*** Bug 84507 has been marked as a duplicate of this bug. ***

Comment 28

17 years ago
Today alone there's been three bugs filed about this. Bug 84456, bug 84474, bug
84507. Seems they are normally handed over to evangelism and don't land here.

Comment 29

17 years ago
*** Bug 88356 has been marked as a duplicate of this bug. ***

Comment 30

17 years ago
*** Bug 84474 has been marked as a duplicate of this bug. ***

Comment 31

17 years ago
torturing the evang component owner.  At this point bugs filed about 
specific sites which are determined to have the problem here should not be 
resolved as dupes of this bug, but instead be given to the Evangelism component 
for evangelism.

Comment 32

17 years ago
If you look at the comments for BUGID 56426, you'll notice that all Cisco
devices with inbuilt web servers use this syntax of URL.

If this doesn't get changed, no-one with a Cisco device is going to be able to
use Mozilla. (And there are a lot of people with Cisco)

I think having this as a wontfix is a bit like shoting yourself in the foot to
spite your face.

Please can you reconsider ?

Just my 2 pennies worth.

Comment 33

17 years ago
As far as I can tell from the relevant RFCs, the single slash syntax is valid.
(Assignee)

Comment 34

17 years ago
I repeat my comment from 2000-03-24:

From chapter 5.2 of rfc2396:

   3) If the scheme component is defined, indicating that the reference
      starts with a scheme name, then the reference is interpreted as an
      absolute URI and we are done.  Otherwise, the reference URI's
      scheme is inherited from the base URI's scheme component.

      Due to a loophole in prior specifications [RFC1630], some parsers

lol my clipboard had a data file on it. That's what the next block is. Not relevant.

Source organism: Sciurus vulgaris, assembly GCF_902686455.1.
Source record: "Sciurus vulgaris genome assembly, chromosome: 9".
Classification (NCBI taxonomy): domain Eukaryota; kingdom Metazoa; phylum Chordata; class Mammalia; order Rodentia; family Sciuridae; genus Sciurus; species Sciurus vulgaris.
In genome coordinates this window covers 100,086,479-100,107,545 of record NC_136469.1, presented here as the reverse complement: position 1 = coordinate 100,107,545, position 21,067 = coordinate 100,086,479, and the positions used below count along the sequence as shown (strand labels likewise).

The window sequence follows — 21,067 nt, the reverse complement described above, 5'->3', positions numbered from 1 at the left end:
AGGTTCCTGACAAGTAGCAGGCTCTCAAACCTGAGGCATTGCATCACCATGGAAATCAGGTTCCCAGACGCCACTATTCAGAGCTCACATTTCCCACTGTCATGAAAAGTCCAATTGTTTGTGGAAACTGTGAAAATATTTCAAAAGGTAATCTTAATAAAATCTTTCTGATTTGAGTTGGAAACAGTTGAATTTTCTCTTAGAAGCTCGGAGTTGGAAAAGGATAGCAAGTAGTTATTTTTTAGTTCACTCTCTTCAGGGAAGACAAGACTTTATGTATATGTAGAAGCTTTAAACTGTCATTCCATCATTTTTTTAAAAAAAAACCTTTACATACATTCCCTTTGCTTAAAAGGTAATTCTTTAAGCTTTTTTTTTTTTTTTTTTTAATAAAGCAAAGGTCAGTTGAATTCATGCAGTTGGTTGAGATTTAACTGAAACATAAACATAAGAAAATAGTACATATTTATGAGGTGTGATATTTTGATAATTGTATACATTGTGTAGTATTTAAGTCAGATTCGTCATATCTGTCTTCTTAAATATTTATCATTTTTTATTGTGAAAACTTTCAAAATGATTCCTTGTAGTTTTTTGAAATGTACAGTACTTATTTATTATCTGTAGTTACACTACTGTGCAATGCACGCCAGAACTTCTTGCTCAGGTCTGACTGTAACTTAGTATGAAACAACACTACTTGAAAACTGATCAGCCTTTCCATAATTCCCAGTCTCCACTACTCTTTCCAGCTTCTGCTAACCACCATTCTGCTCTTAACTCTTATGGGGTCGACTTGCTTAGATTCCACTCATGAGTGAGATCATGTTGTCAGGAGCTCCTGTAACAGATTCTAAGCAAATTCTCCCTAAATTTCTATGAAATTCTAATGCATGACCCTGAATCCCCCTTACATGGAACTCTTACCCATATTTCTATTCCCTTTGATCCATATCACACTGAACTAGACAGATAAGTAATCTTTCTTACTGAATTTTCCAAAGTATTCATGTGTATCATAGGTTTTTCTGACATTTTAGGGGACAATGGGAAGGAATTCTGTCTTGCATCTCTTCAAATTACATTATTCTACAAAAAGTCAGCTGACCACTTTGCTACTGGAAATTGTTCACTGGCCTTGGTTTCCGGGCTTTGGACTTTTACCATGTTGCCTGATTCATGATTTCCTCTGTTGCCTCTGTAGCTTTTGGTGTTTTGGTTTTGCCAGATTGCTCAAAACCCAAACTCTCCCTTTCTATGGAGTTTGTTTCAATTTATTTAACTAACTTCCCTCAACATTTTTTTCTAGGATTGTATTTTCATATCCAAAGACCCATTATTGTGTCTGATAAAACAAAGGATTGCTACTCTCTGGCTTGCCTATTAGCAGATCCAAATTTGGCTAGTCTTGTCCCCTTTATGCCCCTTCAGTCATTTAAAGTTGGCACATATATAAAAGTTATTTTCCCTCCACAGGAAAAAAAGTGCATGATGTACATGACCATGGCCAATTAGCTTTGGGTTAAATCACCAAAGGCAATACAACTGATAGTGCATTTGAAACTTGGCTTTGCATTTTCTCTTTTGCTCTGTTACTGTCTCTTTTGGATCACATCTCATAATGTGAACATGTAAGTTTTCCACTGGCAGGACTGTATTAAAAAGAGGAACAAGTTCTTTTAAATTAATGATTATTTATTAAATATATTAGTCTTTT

allow the scheme name to be present in a relative URI if it is the
      same as the base URI scheme.  Unfortunately, this can conflict
      with the correct parsing of non-hierarchical URI.  For backwards
      compatibility, an implementation may work around such references
      by removing the scheme if it matches that of the base URI and the
      scheme is known to always use the <hier_part> syntax.  The parser
      can then continue with the steps below for the remainder of the
      reference components.  Validating parsers should mark such a
      misformed relative reference as an error.

I think that makes it clear. This kind of relative urls are deprecated, parsers
*may* resolve such urls for backwards compatibility. We deceided to do not back
then, but I will start to dig up my patch for bug 22251 and see how it behaves
today.
(Assignee)

Comment 35

17 years ago
Created attachment 42222 [details] [diff] [review]
the patch from bug 22251 freshed up, anybody want to give it a try?

Comment 36

17 years ago
*** Bug 91180 has been marked as a duplicate of this bug. ***

Comment 37

17 years ago
*** Bug 105898 has been marked as a duplicate of this bug. ***

Comment 38

17 years ago
I'd also like to suggest changing this one from WONTFIX.